Konda Delphine is a Women’s Right Advocate and Social Entrepreneur from
Cameroon. I was born and raised in Limbe, Cameroon. I graduated with a Masters
in Governance and Development Policy from CERIS, Brussels and a Bachelors
degree in Women Studies with Law from the University of Buea, Cameroon. Come
September 2016, I will be undertaking a second master’s degree in Media,
Communications and Development from the London School of Economics and
Political Science thanks to the prestigious Chevening Scholarship. I have been
involved in development work since I was 16 years old and over the years, I
have worked with different national, regional and international organizations
and co-founded the Voice of Women Initiative (VOW), a organization profiling
the successes and challenges of women around the world.  I currently serve as the Managing Director of
Girls Excel, a social impact organization providing reproductive health
education solutions for girls in Cameroon.

Assertiveness, Determination and Faith
best describes me. I cannot tell if it is just natural but I am outspoken and
assertive. I say things like I see them and I am not afraid to share my opinion
about issues. Maybe that is why I am an activist. I am determined about my
goals and objectives in life. Raised by a single mother, my mother and I went
through many challenges just so that I can complete my education. Despite the
difficulties encountered, I had faith in God and I was determined to work hard
with the hope that someday, my mother and I will escape the chains of poverty.
My mother has had the most profound
influence on me and the choices that I have made in life. I admire her
commitment towards her responsibilities as a mother. I think that being raised
by a single mother who had to sell fish under the rain and sun just to ensure
that I get quality education influenced the way that I perceive life. Looking
at my background, I knew that I have to work hard to make a better life for her
and myself. Being a woman has also been a great source of inspiration. From an
early age, I realized that women and girls are treated differently from boys
and men. I knew from a really young age that as a woman, I would have to work
twice as hard as a man just because patriarchy is structured that way.
Women like Rose Wachuka (Kenya), Dr Justine
Ayuk (Cameroon), Tamsin Pearce (UK) amongst many others have been wonderful
role models to me over the years. They are super smart women who continue to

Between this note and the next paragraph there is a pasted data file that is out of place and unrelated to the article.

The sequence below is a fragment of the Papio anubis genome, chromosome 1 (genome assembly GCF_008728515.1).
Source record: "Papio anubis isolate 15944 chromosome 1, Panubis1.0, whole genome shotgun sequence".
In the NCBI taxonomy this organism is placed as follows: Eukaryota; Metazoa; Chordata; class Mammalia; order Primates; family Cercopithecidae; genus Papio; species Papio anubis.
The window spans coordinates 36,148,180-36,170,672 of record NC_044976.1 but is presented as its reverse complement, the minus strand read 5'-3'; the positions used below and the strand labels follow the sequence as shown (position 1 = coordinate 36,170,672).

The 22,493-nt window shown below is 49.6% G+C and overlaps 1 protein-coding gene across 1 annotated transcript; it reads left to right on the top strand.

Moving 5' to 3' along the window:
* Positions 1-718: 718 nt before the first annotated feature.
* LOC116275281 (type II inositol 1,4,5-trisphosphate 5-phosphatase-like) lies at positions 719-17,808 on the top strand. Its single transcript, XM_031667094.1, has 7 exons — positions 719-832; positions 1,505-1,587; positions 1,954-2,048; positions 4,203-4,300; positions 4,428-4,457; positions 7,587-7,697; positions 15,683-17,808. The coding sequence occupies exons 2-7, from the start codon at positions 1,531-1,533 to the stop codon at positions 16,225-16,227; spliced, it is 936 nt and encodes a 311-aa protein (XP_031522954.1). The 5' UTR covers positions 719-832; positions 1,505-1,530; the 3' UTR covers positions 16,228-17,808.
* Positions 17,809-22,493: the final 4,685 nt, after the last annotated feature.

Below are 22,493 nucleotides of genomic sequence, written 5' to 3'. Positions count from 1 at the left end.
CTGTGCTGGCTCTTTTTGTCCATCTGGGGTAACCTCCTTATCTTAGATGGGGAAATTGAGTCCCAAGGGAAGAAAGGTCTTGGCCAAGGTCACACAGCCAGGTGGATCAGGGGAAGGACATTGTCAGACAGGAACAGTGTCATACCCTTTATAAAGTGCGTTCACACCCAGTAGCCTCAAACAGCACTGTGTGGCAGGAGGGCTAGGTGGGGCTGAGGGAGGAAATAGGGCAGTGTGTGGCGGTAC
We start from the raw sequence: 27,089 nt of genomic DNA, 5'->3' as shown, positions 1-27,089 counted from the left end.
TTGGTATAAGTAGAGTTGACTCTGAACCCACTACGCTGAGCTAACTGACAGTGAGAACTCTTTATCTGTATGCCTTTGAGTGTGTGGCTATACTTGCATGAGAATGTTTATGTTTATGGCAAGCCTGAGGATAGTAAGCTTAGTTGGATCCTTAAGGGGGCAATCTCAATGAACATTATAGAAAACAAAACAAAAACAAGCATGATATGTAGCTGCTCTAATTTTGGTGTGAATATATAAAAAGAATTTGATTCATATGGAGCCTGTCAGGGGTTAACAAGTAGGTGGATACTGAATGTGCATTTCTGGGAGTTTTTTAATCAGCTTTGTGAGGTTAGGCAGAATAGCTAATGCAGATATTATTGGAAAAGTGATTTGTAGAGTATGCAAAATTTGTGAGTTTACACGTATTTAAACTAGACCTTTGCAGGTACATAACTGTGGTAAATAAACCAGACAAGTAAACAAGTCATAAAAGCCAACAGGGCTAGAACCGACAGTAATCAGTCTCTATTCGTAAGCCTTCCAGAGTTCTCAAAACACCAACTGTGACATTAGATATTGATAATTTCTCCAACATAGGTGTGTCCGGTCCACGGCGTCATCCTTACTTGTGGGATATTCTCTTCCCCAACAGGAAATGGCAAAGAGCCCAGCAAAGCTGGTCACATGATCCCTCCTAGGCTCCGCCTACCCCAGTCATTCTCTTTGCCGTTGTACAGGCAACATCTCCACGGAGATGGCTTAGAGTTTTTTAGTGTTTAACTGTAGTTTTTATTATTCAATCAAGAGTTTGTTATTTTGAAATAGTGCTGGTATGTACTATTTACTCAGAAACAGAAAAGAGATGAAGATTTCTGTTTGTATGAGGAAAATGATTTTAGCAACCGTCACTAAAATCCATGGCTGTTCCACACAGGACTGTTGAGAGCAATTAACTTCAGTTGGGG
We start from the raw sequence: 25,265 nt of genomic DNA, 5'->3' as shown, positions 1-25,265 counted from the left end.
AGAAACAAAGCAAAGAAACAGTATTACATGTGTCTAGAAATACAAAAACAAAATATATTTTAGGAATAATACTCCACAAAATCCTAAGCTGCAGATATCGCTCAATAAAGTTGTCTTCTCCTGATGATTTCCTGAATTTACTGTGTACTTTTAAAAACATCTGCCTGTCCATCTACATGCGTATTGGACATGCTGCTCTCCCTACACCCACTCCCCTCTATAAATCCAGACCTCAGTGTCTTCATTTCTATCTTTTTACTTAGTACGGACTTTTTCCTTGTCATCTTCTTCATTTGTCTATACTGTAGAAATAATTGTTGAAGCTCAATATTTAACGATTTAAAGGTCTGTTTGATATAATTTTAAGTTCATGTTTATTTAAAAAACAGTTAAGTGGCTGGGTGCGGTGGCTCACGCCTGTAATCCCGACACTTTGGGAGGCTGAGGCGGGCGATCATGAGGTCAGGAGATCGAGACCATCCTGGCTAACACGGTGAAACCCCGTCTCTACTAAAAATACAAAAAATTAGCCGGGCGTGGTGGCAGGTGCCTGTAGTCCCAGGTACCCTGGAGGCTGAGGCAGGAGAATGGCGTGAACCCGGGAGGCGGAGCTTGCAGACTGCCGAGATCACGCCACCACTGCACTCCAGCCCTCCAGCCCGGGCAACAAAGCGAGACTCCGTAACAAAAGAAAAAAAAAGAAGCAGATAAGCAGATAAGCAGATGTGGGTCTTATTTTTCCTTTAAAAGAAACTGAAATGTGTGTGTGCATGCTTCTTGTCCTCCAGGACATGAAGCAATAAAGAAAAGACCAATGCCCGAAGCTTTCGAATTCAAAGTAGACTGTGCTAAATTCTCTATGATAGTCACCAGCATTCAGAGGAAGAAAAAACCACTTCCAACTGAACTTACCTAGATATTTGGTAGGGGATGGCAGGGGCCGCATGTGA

break gender barriers in different spheres. They are women with strong values
for an equal and just world for all.  
In the next 5 years, I working towards putting up a sustainable
financial and business strategy for Girls Excel, a social impact organization
that I founded to support girls and women with education and menstrual hygiene
solutions in Cameroon. I look forward by God’s grace to continue making greater
impact for girls and women in Cameroon because it is thanks to support from my
community that I have become the woman that I am today. I am also very
determined to complete my PhD program. I will also like to travel to every
African country in the next 5 years, interact with other Africans, share ideas
to build the Africa that we want to live in.
In my opinion, there are many challenges us as African women
such as discrimination in terms of access to education, poverty, GBV, Low
representation in political and leadership positions etc. There is also the
tendency of mainstream media to try and control the image of the African woman
with so much focus on the challenges while failing to highlight on our
strength. From the rural villages in Cameroon to the Cosmopolitan city of
Nairobi, from North, South, East, West and Centre, Women across the continent
are changing breaking the glass ceiling and we should talk about that. Through
Girls Excel, I work in rural communities to ensure that girls have access to
sanitary pads and sex education so that they can stay and excel in school as 1
in 10 African girls skip school during menstruation (UNESCO). We believe in
training rural women in making these reusable pads, thereby creating jobs and
increasing income for small households. More information about our work can be
found on www.girlsexcel.org
To relax, I watch lots of movies; sing as a means to take off
any form of pressure.
MY   –  
African women should be inspired,
celebrated and empowered because they are the bravest and most resilient group
of women on the surface of the earth in my opinion. We are women who continue
to stand tall despite the fact that life has thrown us so many challenges to
keep us on our knees. We need to empower African women so that their
contribution to the development on the continent but this cannot be achieved
without equal access to education, payment for equal work done, women’s
participation in politics and decision making.
I will like to train women on economic
leadership skills. Economic empowerment is an important factor in ensuring the
emancipation of the African women.
As African women mothers or daughters,
I applaud our strength and the great contribution that we bring to the
development of our continent whether appreciated or not. However, in our desire
to protect the younger women, we should not clip their wings. We should allow
them to dream, grow, spread and accomplish their vision for their lives.